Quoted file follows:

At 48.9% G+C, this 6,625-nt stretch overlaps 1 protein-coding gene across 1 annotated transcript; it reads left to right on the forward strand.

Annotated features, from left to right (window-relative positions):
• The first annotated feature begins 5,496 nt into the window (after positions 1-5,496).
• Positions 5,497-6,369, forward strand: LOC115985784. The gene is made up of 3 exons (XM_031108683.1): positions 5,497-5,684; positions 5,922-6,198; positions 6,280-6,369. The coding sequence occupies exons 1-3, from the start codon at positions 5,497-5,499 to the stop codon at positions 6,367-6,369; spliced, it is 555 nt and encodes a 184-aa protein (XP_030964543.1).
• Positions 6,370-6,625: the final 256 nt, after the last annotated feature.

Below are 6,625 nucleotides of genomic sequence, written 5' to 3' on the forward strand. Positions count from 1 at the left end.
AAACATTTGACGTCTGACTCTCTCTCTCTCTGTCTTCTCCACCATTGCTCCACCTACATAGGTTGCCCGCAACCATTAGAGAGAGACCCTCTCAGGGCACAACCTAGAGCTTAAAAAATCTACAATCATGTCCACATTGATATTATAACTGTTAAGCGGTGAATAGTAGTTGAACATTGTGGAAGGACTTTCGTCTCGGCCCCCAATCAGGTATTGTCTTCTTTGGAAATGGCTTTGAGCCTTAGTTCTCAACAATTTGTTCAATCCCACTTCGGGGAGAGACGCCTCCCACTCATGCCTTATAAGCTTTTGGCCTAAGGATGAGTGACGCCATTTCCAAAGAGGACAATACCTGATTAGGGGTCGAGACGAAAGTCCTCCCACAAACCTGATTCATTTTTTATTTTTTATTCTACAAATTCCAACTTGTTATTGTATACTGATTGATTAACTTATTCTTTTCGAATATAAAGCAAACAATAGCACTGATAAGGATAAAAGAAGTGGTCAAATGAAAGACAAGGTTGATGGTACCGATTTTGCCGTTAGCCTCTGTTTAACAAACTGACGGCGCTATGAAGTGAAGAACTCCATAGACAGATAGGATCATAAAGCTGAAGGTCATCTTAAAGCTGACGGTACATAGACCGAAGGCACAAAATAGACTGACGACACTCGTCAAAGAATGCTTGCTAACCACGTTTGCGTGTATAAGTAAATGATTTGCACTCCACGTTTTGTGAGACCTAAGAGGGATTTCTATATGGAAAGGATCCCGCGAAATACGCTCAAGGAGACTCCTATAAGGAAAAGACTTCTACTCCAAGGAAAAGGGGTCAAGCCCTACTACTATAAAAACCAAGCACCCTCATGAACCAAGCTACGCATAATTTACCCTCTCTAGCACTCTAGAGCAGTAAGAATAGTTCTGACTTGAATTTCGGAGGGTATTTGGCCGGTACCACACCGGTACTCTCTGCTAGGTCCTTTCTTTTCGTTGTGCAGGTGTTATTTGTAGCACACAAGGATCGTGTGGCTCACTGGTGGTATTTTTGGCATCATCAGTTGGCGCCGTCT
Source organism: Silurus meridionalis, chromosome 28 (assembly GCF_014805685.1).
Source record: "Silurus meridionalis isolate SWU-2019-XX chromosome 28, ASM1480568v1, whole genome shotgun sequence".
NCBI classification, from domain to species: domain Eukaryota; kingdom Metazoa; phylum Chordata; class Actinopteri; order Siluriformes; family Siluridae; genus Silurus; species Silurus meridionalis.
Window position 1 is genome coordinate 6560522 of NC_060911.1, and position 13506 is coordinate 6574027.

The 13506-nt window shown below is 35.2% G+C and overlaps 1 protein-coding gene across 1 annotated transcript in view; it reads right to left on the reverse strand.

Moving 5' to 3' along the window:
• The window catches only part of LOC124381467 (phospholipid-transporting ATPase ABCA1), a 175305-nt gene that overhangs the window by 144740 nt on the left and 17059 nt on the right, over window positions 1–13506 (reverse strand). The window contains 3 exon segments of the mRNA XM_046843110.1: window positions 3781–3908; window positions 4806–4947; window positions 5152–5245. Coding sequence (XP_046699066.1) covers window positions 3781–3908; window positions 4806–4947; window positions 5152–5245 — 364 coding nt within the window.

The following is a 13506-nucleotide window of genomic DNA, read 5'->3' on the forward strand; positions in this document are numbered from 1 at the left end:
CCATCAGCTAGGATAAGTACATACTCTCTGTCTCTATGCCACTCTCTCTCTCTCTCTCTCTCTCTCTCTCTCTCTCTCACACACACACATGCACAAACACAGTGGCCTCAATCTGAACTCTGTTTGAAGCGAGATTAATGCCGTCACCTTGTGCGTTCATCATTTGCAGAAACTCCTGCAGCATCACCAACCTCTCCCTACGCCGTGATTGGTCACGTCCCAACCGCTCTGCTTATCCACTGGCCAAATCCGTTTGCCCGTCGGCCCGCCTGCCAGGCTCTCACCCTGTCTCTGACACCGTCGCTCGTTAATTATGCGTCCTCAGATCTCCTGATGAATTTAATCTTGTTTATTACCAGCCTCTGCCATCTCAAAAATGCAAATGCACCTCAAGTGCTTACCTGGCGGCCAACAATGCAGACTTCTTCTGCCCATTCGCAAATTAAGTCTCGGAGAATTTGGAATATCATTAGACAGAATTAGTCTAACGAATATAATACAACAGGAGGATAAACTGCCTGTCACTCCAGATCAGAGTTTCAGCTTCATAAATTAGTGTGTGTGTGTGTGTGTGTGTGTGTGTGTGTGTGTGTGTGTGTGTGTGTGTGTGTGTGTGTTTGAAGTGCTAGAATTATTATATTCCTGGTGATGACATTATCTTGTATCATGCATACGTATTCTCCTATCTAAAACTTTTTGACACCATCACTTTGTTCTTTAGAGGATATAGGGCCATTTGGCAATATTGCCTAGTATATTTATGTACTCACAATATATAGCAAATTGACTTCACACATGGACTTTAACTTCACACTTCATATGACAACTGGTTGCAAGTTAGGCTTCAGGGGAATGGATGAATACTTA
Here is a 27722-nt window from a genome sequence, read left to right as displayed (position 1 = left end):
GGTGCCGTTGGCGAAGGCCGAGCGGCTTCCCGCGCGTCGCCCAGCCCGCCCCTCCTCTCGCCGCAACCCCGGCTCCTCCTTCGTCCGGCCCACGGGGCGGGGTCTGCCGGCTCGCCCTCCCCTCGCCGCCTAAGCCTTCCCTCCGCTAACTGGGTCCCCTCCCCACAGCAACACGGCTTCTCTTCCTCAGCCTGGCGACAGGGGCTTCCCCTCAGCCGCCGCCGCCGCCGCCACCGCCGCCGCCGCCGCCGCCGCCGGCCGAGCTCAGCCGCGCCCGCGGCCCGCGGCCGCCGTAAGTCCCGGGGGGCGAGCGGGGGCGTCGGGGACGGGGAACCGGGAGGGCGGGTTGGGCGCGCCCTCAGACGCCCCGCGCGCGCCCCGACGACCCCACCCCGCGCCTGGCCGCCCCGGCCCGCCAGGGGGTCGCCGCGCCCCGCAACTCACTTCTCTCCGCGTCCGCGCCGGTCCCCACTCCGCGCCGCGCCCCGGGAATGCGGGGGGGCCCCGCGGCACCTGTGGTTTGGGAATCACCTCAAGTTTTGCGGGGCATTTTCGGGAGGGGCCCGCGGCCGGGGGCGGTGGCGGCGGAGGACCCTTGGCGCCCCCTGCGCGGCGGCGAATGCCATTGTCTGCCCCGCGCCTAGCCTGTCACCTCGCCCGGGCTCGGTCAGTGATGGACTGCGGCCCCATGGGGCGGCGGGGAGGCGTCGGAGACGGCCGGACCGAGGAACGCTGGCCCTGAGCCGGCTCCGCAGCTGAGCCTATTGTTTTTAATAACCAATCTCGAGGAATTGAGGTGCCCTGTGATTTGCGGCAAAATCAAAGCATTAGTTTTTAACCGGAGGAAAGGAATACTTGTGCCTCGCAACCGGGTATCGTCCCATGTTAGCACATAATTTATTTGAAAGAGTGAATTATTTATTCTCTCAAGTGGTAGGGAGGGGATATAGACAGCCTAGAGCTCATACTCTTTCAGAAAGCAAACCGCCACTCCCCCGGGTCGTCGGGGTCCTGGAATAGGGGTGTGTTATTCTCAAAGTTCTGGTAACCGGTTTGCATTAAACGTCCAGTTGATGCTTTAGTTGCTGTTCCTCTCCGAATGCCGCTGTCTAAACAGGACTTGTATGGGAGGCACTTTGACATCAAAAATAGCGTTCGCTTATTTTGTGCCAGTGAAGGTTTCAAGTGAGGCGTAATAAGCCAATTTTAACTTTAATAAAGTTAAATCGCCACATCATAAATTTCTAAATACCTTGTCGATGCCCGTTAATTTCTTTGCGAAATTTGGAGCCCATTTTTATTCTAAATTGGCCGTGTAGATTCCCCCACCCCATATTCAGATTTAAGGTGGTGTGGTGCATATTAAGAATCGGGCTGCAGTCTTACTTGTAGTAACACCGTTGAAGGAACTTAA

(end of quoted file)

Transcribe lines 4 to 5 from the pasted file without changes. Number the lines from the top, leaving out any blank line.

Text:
• Positions 5,497-6,369, forward strand: LOC115985784. The gene is made up of 3 exons (XM_031108683.1): positions 5,497-5,684; positions 5,922-6,198; positions 6,280-6,369. The coding sequence occupies exons 1-3, from the start codon at positions 5,497-5,499 to the stop codon at positions 6,367-6,369; spliced, it is 555 nt and encodes a 184-aa protein (XP_030964543.1).
• Positions 6,370-6,625: the final 256 nt, after the last annotated feature.